High dose rate brachytherapy treatment verification using a flat panel detector

Smith, R 2017, High dose rate brachytherapy treatment verification using a flat panel detector, Doctor of Philosophy (PhD), Science, RMIT University.


Document type: Thesis
Collection: Theses

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Title High dose rate brachytherapy treatment verification using a flat panel detector
Author(s) Smith, R
Year 2017
Abstract High dose rate (HDR) brachytherapy treatments are usually delivered in large dose fractions and have the clinical advantage of highly conformal dose distributions due to the steep dose gradient produced by the 192Ir source. The routine use of 3D imaging for treatment planning enables clinical teams to finely optimise the dose distribution around the defined target while limiting dose to the surrounding organs at risk. A significant challenge in brachytherapy is to ensure the dose is delivered to the patient as planned, which can be challenging due to factors that impact the accuracy of dose delivery. Due to the high degree of manual processes in brachytherapy, the relative risk of treatment delivery error is high when compared to other radiotherapy modalities. Additionally, interstitial and intracavitary brachytherapy suffer from anatomical motion and swelling due to catheter (or applicator) implant trauma.

There are two fundamental ways to verify a HDR brachytherapy treatment delivery: (i) verify the source dwell positions and times are as per the treatment plan, or (ii) perform a measurement in vivo with a dosimeter. Although reported in many small patient studies, in vivo dosimetry (IVD) has many limitations (e.g. detector position uncertainty and limited sampling) making the interpretation of results for treatment verification difficult. These challenges may be the reason for the limited routine application of IVD as a treatment verification technique. Since the treatment plan is a planned set of dwell positions and times, the former approach has the potential to verify the dose over the entire treatment volume.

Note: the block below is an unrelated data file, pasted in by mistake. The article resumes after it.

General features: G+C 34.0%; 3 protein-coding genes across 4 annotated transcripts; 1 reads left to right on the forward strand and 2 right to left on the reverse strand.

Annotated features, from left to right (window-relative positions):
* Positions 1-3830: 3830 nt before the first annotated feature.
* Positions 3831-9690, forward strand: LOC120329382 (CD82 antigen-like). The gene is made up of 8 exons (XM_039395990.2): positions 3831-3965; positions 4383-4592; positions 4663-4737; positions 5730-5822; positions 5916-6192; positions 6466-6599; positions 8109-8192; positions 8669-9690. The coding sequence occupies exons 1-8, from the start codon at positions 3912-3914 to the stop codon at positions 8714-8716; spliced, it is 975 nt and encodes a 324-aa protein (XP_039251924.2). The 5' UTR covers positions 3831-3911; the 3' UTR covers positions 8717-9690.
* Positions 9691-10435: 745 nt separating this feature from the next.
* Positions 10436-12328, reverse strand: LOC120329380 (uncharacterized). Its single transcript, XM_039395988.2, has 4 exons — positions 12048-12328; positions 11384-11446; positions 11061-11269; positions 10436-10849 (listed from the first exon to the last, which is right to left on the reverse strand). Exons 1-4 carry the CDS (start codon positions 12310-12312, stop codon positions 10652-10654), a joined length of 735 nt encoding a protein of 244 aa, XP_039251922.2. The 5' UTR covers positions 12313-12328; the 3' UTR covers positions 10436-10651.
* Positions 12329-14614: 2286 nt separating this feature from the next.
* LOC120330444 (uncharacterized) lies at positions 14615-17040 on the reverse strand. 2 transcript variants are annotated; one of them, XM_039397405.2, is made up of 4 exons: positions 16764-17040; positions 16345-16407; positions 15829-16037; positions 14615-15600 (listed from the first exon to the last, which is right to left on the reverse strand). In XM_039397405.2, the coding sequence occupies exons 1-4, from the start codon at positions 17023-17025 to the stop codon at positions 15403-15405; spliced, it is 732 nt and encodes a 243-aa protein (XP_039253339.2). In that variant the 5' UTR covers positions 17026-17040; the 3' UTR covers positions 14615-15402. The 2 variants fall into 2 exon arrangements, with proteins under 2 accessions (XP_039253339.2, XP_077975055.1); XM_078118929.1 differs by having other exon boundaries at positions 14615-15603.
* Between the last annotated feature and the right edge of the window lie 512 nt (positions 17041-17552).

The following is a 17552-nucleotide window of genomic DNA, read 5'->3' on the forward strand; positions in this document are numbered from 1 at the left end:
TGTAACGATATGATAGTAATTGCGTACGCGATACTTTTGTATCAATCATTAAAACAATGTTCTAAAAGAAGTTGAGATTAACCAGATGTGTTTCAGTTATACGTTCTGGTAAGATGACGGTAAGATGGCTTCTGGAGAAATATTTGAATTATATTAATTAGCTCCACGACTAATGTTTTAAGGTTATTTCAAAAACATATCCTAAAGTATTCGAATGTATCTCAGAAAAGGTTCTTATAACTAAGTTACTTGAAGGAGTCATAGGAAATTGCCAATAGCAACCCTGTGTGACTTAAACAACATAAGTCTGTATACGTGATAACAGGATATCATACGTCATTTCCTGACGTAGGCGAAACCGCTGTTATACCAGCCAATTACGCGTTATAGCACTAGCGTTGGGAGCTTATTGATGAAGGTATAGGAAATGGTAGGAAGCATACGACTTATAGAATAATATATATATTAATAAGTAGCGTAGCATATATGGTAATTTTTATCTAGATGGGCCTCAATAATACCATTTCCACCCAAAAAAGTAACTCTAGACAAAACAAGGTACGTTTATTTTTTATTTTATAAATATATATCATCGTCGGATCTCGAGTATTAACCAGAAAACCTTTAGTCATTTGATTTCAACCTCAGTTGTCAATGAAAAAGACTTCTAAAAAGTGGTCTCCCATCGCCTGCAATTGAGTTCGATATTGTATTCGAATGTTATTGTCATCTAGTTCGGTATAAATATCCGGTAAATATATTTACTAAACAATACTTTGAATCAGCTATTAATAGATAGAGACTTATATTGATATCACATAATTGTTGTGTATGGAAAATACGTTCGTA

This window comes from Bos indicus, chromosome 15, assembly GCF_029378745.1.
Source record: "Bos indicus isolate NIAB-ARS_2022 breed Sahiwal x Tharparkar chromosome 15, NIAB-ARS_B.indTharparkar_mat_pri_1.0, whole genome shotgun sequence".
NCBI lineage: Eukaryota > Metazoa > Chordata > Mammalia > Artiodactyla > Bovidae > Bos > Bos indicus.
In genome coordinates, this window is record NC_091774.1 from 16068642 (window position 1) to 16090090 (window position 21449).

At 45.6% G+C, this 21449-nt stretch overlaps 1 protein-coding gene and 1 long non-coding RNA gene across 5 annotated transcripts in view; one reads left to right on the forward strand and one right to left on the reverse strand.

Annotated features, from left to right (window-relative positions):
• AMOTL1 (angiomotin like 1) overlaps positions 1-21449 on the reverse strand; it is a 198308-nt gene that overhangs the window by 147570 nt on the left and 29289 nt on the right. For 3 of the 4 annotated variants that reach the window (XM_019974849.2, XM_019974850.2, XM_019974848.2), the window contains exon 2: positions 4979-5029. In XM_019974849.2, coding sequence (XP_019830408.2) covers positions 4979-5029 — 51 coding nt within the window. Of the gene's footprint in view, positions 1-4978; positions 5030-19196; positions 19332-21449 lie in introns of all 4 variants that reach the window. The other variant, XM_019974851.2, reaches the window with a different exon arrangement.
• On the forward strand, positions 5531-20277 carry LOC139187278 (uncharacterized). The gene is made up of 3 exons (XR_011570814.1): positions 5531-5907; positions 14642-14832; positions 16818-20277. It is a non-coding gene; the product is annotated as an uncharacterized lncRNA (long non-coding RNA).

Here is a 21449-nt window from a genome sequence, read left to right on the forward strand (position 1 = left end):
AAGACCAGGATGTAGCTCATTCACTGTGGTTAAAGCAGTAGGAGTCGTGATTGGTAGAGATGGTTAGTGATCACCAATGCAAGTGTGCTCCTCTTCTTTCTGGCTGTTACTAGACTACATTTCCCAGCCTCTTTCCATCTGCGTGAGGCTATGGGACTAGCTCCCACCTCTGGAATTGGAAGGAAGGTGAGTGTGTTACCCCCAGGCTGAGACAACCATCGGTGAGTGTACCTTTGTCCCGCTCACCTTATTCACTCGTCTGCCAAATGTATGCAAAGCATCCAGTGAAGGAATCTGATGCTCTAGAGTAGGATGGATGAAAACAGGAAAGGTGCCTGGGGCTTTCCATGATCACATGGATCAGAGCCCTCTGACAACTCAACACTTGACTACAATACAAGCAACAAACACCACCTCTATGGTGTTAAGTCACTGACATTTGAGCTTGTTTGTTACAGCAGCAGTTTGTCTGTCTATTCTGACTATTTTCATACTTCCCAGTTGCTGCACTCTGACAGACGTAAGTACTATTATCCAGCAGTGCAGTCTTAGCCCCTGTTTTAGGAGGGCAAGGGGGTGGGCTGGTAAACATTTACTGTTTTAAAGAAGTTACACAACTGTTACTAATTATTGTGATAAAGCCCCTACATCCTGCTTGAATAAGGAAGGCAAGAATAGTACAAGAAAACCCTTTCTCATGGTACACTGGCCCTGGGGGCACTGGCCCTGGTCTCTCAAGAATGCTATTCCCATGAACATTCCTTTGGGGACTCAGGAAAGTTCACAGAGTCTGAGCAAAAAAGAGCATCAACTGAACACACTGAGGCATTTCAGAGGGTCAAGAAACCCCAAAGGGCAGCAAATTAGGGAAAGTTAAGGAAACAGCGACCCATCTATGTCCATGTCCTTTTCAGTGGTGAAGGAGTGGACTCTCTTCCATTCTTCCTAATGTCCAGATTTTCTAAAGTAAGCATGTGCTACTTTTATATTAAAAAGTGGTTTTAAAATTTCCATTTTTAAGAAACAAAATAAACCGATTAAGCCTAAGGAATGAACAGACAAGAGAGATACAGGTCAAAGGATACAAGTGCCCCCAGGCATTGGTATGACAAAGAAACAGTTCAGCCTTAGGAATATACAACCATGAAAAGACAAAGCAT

This thesis addresses the need to improve the methodology for treatment verification in HDR brachytherapy. This work aims to establish a verification technique that can be used routinely in the clinical environment, not impact the patient and provide data that can be confidently interpreted to verify the entire treatment delivery. To achieve this, a novel approach to treatment verification was investigated, avoiding the challenges of directly measuring dose. Measurements of the source position, during the treatment delivery (source tracking) were made, enabling direct comparison with the treatment plan for verification. Additionally, a method to establish a structured approach for performing this treatment verification process was accomplished, with the objective to enable routine use and widespread uptake of this process. The overall goal of this novel verification approach was to improve the quality of treatment delivery and patient safety in HDR brachytherapy.